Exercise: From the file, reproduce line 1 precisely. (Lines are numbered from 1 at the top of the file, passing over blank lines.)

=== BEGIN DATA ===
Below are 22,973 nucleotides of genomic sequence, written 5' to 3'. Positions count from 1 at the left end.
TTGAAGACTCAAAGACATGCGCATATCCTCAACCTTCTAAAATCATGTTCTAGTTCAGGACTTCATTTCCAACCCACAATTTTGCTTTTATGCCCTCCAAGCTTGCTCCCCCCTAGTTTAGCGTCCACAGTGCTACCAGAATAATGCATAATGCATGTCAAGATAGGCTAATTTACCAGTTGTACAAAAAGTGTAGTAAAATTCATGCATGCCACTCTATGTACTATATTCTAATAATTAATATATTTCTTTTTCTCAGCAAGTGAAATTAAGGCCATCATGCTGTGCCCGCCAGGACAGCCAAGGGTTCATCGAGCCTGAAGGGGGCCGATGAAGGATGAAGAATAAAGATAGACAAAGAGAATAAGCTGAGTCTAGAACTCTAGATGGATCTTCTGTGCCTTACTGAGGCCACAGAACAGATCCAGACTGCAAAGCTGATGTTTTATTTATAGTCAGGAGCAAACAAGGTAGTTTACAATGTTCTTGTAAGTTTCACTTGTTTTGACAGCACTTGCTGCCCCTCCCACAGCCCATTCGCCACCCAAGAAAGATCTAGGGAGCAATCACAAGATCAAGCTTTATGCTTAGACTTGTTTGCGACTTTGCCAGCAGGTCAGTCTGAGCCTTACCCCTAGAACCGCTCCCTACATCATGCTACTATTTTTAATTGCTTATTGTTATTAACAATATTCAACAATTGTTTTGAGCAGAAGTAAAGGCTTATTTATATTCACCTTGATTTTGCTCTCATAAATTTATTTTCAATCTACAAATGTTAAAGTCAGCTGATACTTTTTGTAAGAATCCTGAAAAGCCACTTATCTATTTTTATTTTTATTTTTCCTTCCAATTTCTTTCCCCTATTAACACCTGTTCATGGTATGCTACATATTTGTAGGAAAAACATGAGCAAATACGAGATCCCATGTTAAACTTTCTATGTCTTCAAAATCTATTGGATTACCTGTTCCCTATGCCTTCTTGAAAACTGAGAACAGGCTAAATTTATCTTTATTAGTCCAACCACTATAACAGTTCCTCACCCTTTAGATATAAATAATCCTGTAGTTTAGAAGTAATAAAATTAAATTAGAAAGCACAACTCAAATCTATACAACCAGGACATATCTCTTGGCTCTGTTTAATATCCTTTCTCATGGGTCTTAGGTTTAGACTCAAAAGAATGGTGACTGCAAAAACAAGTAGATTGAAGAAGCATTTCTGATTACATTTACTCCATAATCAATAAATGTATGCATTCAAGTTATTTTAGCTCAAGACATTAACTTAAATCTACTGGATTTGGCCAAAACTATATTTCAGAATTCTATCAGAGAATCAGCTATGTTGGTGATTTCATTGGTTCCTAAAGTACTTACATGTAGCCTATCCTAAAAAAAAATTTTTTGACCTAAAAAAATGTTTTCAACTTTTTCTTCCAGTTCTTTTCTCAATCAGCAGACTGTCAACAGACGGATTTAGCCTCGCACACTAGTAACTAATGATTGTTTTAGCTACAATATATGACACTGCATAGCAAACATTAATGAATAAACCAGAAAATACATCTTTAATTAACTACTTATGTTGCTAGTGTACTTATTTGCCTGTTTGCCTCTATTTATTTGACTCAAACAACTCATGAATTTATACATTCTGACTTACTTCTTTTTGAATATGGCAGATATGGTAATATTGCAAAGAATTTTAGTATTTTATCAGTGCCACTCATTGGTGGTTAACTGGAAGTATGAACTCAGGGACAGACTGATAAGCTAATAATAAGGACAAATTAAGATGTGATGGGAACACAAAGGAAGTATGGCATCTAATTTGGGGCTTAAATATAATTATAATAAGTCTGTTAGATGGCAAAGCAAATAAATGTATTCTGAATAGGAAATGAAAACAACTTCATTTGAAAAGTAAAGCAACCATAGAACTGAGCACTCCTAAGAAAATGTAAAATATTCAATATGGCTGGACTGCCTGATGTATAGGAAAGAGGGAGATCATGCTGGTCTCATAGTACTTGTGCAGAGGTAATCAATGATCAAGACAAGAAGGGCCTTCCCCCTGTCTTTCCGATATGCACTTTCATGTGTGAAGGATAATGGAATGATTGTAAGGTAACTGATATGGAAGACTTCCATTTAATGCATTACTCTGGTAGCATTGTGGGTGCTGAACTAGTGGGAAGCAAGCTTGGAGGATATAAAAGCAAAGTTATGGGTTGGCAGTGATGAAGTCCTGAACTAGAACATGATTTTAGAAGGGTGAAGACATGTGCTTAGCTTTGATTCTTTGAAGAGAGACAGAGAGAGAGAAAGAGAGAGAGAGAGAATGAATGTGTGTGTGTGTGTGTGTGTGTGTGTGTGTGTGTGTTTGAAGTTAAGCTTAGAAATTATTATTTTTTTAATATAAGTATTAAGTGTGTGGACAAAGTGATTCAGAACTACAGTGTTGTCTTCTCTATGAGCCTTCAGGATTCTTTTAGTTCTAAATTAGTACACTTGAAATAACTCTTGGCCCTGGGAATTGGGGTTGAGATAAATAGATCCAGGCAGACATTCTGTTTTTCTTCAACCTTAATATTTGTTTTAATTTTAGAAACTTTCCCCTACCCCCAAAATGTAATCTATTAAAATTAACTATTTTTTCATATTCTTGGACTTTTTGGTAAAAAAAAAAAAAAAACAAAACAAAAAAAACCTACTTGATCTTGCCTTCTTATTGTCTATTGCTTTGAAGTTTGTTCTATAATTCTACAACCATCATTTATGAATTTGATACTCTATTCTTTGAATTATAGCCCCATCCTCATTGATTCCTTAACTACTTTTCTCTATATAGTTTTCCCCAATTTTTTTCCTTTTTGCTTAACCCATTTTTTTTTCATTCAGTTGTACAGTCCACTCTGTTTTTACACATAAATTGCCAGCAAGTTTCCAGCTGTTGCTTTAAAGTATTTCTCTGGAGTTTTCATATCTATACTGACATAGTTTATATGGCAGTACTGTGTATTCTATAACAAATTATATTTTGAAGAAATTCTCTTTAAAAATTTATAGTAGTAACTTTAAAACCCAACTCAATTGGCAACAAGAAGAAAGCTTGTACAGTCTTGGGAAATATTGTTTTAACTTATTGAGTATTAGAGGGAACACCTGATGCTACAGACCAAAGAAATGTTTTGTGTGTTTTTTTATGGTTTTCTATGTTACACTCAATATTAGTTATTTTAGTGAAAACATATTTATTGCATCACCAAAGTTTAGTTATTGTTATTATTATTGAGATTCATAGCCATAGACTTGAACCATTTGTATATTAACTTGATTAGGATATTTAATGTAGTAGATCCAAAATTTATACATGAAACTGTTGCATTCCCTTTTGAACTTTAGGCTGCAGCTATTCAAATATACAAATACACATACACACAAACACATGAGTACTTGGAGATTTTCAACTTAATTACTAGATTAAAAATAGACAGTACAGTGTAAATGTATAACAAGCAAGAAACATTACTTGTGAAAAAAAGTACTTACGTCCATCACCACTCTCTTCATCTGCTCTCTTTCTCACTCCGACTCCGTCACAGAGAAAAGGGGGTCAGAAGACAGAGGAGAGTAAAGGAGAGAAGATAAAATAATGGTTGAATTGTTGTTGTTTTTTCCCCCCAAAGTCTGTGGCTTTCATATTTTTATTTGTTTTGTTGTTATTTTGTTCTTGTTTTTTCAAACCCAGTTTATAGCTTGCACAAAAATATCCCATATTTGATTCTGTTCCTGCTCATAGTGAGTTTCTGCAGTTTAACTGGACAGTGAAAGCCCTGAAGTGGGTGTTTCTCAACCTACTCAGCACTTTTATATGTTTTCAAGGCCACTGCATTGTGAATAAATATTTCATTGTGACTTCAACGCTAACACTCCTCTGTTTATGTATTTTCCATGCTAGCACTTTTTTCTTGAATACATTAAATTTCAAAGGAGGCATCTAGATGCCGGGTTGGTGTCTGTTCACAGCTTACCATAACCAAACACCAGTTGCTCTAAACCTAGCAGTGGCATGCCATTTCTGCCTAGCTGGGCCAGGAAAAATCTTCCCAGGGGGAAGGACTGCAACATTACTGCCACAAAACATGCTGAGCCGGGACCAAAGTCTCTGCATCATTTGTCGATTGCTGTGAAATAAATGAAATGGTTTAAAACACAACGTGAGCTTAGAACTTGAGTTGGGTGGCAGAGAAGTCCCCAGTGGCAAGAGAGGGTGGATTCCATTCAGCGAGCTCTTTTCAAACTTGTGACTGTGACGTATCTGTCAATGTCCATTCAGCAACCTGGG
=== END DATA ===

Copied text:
Below are 22,973 nucleotides of genomic sequence, written 5' to 3'. Positions count from 1 at the left end.